Legal news for social responsibility attorneys. The U.S. government begins a battle against childhood and adolescent obesity.
The Obama Administration is combating adolescent and childhood obesity by making schools remove sugary drinks and candy for more nutritious choices.
Washington, D.C.—With childhood obesity in the spotlight, the Obama Administration is planning to begin a drive this week that would remove Pepsi, French fries and Snickers candy bars in schools across the country. In a new soon-to-be introduced legislation, schools would be required to replace candy and sugary beverages with more nutritious choices, as reported by The New York Times.
Nearly two-thirds of the country’s adults and one-third of the nation’s children are overweight, which is double the rate reported in 1980. Under the legislation it will allow the reauthorization of the U.S. government’s school breakfast and lunch programs, which is designed to lead to healthy eating habits of children and teenagers across the nation. Schools would also have to offer more nutritious options, which school officials are claiming could be hard on the already strained school budgets; but the Obama Administration has proposed an addition $1 billion a year to add on to the $18 billion school meal program, which has left others wondering if that will be enough to cover the costs. Bake sales, parties and other occasional offerings of sweets will be exempt by the bill.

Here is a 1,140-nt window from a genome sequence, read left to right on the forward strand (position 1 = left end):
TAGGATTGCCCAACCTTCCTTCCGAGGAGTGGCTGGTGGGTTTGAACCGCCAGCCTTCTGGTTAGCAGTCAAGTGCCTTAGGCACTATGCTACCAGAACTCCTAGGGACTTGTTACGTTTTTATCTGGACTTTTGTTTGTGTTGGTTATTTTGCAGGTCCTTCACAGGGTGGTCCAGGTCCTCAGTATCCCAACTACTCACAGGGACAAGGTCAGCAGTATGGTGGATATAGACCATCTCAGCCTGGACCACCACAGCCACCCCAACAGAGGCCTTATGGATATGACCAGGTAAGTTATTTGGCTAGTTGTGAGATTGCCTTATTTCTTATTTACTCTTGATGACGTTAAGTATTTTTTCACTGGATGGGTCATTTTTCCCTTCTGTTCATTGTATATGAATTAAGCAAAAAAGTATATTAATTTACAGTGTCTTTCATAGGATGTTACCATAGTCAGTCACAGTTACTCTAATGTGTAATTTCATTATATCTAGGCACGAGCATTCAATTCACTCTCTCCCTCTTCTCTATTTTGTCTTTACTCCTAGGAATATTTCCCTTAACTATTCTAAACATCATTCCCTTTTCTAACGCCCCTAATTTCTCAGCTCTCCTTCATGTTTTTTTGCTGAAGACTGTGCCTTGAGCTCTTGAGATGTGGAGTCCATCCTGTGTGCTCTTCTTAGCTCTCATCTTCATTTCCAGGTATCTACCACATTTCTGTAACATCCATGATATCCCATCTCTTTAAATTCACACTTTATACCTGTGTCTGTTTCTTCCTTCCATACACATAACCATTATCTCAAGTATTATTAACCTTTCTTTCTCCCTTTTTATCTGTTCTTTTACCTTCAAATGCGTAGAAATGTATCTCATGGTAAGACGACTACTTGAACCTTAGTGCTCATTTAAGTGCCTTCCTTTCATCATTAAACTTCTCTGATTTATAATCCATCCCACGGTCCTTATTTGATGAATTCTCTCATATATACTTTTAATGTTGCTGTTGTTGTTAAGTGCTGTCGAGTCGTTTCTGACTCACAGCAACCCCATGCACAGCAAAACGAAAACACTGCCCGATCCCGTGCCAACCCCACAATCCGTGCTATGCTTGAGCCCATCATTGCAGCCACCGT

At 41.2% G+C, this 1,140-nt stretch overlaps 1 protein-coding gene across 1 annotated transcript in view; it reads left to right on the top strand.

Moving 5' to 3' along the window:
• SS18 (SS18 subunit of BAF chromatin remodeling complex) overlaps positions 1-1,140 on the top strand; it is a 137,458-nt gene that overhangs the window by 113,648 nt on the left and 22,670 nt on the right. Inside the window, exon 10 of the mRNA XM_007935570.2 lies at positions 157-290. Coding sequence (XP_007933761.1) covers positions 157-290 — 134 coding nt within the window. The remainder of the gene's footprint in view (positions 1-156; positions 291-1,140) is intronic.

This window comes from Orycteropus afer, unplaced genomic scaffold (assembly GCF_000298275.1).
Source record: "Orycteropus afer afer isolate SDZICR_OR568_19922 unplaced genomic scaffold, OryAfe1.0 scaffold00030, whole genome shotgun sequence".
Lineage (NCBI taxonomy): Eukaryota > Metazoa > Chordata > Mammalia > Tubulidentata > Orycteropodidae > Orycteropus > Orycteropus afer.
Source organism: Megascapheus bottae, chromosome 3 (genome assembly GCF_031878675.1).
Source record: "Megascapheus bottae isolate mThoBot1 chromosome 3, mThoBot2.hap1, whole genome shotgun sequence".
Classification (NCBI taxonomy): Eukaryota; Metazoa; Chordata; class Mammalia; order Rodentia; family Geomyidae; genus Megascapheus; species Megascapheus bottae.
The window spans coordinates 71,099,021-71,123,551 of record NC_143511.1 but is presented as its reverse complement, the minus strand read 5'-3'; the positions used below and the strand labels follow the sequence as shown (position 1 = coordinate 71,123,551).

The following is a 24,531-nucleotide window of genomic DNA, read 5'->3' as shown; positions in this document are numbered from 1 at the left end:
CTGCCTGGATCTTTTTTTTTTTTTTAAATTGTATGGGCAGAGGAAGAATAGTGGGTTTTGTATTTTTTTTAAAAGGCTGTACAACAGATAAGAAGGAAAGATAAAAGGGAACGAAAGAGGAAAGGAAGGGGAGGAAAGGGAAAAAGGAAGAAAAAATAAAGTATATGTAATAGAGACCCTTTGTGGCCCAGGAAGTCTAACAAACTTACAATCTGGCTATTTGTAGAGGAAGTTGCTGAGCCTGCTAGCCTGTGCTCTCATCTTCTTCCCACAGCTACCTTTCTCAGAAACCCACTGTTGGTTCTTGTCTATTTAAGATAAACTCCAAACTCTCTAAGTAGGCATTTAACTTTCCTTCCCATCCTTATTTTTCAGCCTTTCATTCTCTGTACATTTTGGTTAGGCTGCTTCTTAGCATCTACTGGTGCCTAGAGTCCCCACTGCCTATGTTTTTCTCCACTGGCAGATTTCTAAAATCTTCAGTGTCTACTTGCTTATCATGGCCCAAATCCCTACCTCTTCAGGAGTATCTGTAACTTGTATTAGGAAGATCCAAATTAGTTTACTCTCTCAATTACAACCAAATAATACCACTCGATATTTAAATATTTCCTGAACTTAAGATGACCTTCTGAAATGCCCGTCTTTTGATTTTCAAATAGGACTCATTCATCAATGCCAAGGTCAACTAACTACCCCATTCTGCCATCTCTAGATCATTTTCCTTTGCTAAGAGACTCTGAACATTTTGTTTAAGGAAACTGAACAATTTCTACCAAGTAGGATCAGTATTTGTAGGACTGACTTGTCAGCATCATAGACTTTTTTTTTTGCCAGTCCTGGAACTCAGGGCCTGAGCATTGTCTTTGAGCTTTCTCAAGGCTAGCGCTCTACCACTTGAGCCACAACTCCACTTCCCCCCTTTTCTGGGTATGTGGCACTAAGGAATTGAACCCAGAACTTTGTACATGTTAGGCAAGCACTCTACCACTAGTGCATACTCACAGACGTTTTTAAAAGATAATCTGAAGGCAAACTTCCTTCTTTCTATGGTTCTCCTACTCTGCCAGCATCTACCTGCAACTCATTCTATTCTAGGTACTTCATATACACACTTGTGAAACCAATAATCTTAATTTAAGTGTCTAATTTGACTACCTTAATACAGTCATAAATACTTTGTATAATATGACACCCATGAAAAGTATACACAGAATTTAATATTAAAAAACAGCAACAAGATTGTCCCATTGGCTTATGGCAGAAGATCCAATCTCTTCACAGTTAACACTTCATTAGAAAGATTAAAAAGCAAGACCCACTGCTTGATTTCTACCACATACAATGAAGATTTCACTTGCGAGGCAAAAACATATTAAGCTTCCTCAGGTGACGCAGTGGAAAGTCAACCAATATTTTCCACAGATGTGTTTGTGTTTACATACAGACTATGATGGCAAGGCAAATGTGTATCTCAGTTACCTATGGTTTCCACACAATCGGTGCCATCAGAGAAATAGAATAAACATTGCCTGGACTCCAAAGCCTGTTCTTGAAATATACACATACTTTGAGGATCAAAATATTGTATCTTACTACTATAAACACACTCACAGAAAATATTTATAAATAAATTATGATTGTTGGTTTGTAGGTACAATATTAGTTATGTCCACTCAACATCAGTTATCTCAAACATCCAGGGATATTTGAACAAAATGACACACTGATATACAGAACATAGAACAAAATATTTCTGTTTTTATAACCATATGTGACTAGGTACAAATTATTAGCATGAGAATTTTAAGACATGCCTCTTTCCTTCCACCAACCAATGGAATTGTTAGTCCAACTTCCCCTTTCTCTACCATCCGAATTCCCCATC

Thirty-one million students in over 100,000 schools benefit from the National School Lunch Program, which was created to make sure our nation’s children had enough to eat. The problem is that sugary drinks and fatty foods are sold outside the school breakfast and lunch programs in vending machines on school campuses, thus leading officials to require all school offerings to comply with the new ridged guidelines.
The Centers for Disease Control (CDC) http://www.cdc.gov/ reported that, “obese children and adolescents are more likely to have risk factors associated with cardiovascular disease (such as high blood pressure, high cholesterol, and Type 2 diabetes) than are other children and adolescents.” They are also more likely to become obese as adults. According to NES surveys and the CDC “(1976–1980 and 2003–2006) show that the prevalence of obesity has increased: for children aged 2–5 years, prevalence increased from 5.0% to 12.4%; for those aged 6–11 years, prevalence increased from 6.5% to 17.0%; and for those aged 12–19 years, prevalence increased from 5.0% to 17.6%.”
Legal News Reporter: Nicole Howley-Legal news for social responsibility lawyers.